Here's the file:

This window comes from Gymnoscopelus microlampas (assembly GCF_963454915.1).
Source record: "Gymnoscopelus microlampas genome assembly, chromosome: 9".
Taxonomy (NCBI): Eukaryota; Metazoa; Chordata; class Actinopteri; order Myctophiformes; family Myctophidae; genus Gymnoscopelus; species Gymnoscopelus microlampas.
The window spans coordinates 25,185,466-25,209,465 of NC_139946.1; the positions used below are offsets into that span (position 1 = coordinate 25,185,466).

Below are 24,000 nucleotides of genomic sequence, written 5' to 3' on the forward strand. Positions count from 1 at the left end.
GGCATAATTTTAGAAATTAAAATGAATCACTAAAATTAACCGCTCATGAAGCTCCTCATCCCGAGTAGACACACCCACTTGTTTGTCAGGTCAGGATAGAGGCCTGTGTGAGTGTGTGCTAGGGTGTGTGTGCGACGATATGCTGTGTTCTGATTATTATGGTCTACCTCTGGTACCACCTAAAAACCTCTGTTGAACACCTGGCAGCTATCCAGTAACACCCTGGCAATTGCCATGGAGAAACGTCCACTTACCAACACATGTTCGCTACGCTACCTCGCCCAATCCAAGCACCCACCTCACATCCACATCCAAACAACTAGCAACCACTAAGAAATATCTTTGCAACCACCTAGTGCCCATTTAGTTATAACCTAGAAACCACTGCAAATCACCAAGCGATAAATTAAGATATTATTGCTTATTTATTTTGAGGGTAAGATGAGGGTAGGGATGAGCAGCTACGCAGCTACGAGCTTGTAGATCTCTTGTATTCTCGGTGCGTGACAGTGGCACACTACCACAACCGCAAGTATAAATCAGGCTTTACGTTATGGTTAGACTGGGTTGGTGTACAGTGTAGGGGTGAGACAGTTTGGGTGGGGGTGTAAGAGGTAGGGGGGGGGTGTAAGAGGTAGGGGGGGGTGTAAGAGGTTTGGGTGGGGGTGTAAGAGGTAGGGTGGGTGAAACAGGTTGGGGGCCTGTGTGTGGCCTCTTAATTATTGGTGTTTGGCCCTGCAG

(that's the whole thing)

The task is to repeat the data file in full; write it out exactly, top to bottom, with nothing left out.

This window comes from Gymnoscopelus microlampas (assembly GCF_963454915.1).
Source record: "Gymnoscopelus microlampas genome assembly, chromosome: 9".
Taxonomy (NCBI): Eukaryota; Metazoa; Chordata; class Actinopteri; order Myctophiformes; family Myctophidae; genus Gymnoscopelus; species Gymnoscopelus microlampas.
The window spans coordinates 25,185,466-25,209,465 of NC_139946.1; the positions used below are offsets into that span (position 1 = coordinate 25,185,466).

Below are 24,000 nucleotides of genomic sequence, written 5' to 3' on the forward strand. Positions count from 1 at the left end.
GGCATAATTTTAGAAATTAAAATGAATCACTAAAATTAACCGCTCATGAAGCTCCTCATCCCGAGTAGACACACCCACTTGTTTGTCAGGTCAGGATAGAGGCCTGTGTGAGTGTGTGCTAGGGTGTGTGTGCGACGATATGCTGTGTTCTGATTATTATGGTCTACCTCTGGTACCACCTAAAAACCTCTGTTGAACACCTGGCAGCTATCCAGTAACACCCTGGCAATTGCCATGGAGAAACGTCCACTTACCAACACATGTTCGCTACGCTACCTCGCCCAATCCAAGCACCCACCTCACATCCACATCCAAACAACTAGCAACCACTAAGAAATATCTTTGCAACCACCTAGTGCCCATTTAGTTATAACCTAGAAACCACTGCAAATCACCAAGCGATAAATTAAGATATTATTGCTTATTTATTTTGAGGGTAAGATGAGGGTAGGGATGAGCAGCTACGCAGCTACGAGCTTGTAGATCTCTTGTATTCTCGGTGCGTGACAGTGGCACACTACCACAACCGCAAGTATAAATCAGGCTTTACGTTATGGTTAGACTGGGTTGGTGTACAGTGTAGGGGTGAGACAGTTTGGGTGGGGGTGTAAGAGGTAGGGGGGGGGTGTAAGAGGTAGGGGGGGGTGTAAGAGGTTTGGGTGGGGGTGTAAGAGGTAGGGTGGGTGAAACAGGTTGGGGGCCTGTGTGTGGCCTCTTAATTATTGGTGTTTGGCCCTGCAG